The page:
In a one-day conference, Sixth IMF High Level Caribbean Forum—jointly hosted with the Government of Jamaica, under the theme “Unleashing Growth and Strengthening Resilience in the Caribbean”—International Monetary Fund (IMF) Managing Director, Christine Lagarde, says stronger economic growth is the essential foundation for a more resilient Caribbean. The Jamaica Observer reports.
[Christine Lagarde] noted that economic growth in the region has been low for several decades and this has led to rising social and economic challenges, including poverty, inequality, unemployment and crime. Lagarde said there is no one explanation for the low growth, but noted that Caribbean economies have been hit by external shocks, such as natural disasters and loss of international trade preferences. “At the same time, Caribbean countries have not been able to fully insulate themselves from such shocks, because of large macroeconomic imbalances. Growth has also been affected by structural impediments,” she noted. “A few come to mind: the region’s high cost of electricity, limited access to credit for households and medium and small enterprises, high rates of violent crime, and a persistent outflow of highly skilled workers,” Lagarde added as she addressed the Sixth IMF High Level Caribbean Forum held at The Jamaica Pegasus Hotel in New Kingston, yesterday.
The IMF’s Managing Director cited three specific issues that must be addressed in order to achieve sustained growth, namely, crime and youth unemployment, fiscal policy and political cycles, and stability and growth trade-offs in the financial sector.
Lagarde said that youth unemployment in the Caribbean is among the highest in the world, noting that crime, partly fuelled by this high rate of joblessness, is a major obstacle to growth. “Crime imposes several economic costs, including public spending on security and the criminal justice system, private spending on security, and social costs from the loss of income due to victimisation and incarceration,” she argued.
She cited a recent study from the Inter-American Development Bank (IDB), which found that, on average, crime in the Caribbean costs nearly four per cent of gross domestic product (GDP) per year, more than in most Latin American countries. “So, we need to create a virtuous cycle, where strong growth would reduce youth unemployment and crime, which, in turn, would contribute to boosting productivity and growth,” Lagarde pointed out.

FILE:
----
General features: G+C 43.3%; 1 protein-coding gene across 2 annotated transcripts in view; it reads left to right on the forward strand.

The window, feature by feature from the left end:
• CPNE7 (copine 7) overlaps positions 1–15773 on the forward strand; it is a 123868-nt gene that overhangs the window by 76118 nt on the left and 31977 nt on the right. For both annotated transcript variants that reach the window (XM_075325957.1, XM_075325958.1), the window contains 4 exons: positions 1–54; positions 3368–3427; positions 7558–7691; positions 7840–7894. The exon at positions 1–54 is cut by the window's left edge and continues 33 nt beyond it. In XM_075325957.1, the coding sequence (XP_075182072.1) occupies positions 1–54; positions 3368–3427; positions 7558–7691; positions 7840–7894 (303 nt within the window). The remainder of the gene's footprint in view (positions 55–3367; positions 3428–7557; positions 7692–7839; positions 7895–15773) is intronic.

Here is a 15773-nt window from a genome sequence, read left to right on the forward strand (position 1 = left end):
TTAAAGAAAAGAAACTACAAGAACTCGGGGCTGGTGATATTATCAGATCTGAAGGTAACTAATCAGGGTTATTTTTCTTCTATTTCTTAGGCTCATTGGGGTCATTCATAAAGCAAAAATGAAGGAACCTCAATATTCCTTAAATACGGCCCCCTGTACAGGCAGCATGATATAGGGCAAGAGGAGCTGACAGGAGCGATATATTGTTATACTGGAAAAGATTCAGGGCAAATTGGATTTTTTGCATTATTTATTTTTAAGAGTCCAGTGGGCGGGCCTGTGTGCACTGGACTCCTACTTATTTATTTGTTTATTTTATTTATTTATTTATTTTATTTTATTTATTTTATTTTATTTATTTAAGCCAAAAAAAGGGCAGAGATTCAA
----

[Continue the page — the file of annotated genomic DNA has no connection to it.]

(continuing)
With regards to fiscal policies and political cycles, the IMF managing director noted that too often, promising reforms have been cut short by policy reversals driven by political pressures. She added that strong institutions and fiscal frameworks are needed that can help safeguard and sustain prudent fiscal policy over time. “For example, well-designed fiscal rules can help guide consolidation efforts. Indeed, such a rule targeting a reduction in public debt to 60 per cent of GDP over the medium term, has been introduced in several countries in the region – the Eastern Caribbean Currency Union – and it has had success in putting public debt on a clear downward path in St Kitts and Nevis, Grenada, and Jamaica,” she said. She pointed out that fiscal councils are increasingly recognised as tools to promote sound fiscal policies by providing independent information and analysis, and by monitoring compliance with fiscal rules.
Lagarde said that well-designed institutions can play a key role in securing broad political consensus around important reforms. She cited Jamaica’s Economic Programme Oversight Committee, which has played a central role in monitoring Jamaica’s economic reform programme and building support for it, as an example.
Lagarde also urged Caribbean countries to consider the connection between financial stability and growth. “We know that a well-functioning and healthy financial sector should strike a balance between risk-taking, growth, and stability,” she said. [. . .]